The lens that’s on the camera most of the time is actually the Nikkor 24-70mm because it’s more versatile. It also has auto-focus so it’s always ready to go. (The Zeiss lenses are all manual focus.) The NiSi circular polarizer is on that lens most of the time too – it’s a really clever set-up and it’s so easy to add the filter holder if you need additional filters. I also carry the Nikkor 70-200mm in my backpack. Most of the time, I don’t need to photograph something that far away, but for the rare occasion that I see something magical happening in the distance, it’s worth the extra weight. I always have a tripod with me too - I use a Manfrotto tripod with a ball-head (nice and sturdy).
For my aerial work, I use the Nikon D810 with the Zeiss 100mm as the primary camera, and I also take a second camera – the Nikon D800 with a Nikkor 50mm (f/1.2). It’s so much easier to switch cameras than to switch lenses mid-air!



VP: Is there any locations on your hit list to photograph, what type of environments inspire you?


I’m really attracted to vast, sparsely-populated areas where you feel like you’re all alone. Antarctica would be incredible, and I’d love to do a trip through the Canyonlands of the USA. It would be an amazing experience to photograph Yellowstone in Winter when all the people are gone. The countries in the Arctic Circle have always fascinated me and I’m sure I’ll go back to Norway. The Drakensberg escarpment in South Africa looks like somewhere I’d love to hike. Anywhere with un-vegetated sand dunes. I also love abstract aerial photography – I’m inspired by the endless variety of shapes/patterns/textures/colours from above - so the braided rivers of Iceland are definitely high up on the list. And there are so many places I want to visit in Australia! The Blue Mountains, Kakadu, Mungo National Park, Kata Tjuta, and the Flinders Ranges just for starters!


VP: In 2017 you made some massive changes in your life, becoming a full-time photographer and moving from Broome WA to Victoria, what advice would you give to someone that is thinking of making their passion into a career?


That’s a tricky one! Firstly, I think you need to recognise that having a passion and a talent for something is completely separate from developing a successful business. They require different skill sets, and I think you need to really examine your situation carefully and critically to determine whether you have both skill sets… or not. And you also need to think about whether taking photos for other people or teaching people how to take their own photographs will make you as happy as just taking the photos YOU want to take. When there’s financial pressure, it really changes the dynamic, and I know photographers who have felt really trapped by having to pump out commercially-viable work when they really want to focus on their own artistry. I have been working towards being a full-time photographer for a number of years… but I’m also realistic about my chances of success and if it doesn’t work out, I know that I have fall-back options. My advice is to have a clear picture of what you want to achieve AND how you’re going to achieve it. If either of those two elements is a bit vague, hold off until you can describe it clearly. This is especially true of landscape photography as there are so many talented photographers out there so you probably need more than your passion to make a successful leap!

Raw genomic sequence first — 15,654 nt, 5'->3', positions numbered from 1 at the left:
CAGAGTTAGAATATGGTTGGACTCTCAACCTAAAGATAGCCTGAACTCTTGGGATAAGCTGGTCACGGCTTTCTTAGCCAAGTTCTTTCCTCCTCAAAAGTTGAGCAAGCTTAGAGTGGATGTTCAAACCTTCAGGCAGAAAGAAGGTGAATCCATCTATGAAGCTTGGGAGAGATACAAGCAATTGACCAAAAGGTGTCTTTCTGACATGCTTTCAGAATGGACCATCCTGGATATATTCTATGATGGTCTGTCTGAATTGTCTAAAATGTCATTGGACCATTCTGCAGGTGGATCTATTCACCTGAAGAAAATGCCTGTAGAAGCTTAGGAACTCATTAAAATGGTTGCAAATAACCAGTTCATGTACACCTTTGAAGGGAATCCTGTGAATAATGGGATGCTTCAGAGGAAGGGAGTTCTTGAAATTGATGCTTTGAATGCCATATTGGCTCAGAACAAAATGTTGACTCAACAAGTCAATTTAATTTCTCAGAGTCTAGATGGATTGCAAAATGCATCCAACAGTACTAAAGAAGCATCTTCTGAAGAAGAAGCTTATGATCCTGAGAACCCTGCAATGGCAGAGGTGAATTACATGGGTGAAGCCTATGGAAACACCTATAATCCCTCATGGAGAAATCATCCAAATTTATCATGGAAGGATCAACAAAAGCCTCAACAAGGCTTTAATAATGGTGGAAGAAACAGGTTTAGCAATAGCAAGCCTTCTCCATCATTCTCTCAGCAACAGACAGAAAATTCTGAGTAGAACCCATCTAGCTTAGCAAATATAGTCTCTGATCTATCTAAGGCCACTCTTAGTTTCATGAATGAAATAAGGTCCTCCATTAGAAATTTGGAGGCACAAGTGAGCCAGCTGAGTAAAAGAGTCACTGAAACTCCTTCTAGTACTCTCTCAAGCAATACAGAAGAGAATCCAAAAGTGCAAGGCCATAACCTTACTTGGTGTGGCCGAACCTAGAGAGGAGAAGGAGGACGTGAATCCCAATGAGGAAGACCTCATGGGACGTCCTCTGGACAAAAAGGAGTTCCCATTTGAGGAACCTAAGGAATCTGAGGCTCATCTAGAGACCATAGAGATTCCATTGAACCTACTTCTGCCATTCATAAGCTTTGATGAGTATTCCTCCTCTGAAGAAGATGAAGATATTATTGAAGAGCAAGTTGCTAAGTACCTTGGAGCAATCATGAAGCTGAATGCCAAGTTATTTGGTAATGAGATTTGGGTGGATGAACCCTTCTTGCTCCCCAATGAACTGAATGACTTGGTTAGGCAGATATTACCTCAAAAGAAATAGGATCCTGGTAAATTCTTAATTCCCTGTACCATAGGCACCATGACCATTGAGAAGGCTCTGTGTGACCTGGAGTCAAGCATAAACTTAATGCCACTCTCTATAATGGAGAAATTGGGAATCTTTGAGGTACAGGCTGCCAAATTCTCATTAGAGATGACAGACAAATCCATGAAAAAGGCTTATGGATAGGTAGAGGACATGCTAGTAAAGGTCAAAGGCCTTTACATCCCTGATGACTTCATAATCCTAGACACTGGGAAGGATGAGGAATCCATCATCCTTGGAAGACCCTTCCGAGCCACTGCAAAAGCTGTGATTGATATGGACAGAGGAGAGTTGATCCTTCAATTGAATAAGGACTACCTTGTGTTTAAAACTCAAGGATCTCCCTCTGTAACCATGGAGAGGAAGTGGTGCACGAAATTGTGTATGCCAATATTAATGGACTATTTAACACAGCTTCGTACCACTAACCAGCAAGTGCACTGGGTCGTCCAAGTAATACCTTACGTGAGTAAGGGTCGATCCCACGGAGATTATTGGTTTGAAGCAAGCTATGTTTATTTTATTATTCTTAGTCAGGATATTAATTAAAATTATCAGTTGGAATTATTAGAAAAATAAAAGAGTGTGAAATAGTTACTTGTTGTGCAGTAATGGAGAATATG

VP: What have been your most significant challenges with all the changes?


I think the most significant challenges are probably still to come. My biggest challenge at the moment is that my new house has abominable internet reception! So much of what we do is online these days, so having fast, reliable internet is crucial. You don’t realise how much you rely on it until you don’t have it!!


VP: What plans do you have over the next few months?


I’m really excited about the next few months! I’m working with some amazing photographers at two different Workshops – one in the Victorian High Country with Vagabond Photographic and the other at Cradle Mountain in Tasmania. Having lived relatively isolated in the Kimberley for the past 10 years, it’s exciting to finally meet photographers that I’ve admired for ages, and both locations are outstanding for landscape photography. I’m also involved in an exciting exhibition which opens on March 1st, organised by the Melbourne Camera Club, celebrating Women in Photography. And in May, I’m off to Madagascar!

VP: How can we see and purchase your work? 

Website  Instagram  Facebook  Redbubble






1 comment

  • Linda: February 06, 2018

    Well done Mieke! I admire your courage to take that leap into full time photography. I am certain you will fulfill your dreams, you have an amazing talent!!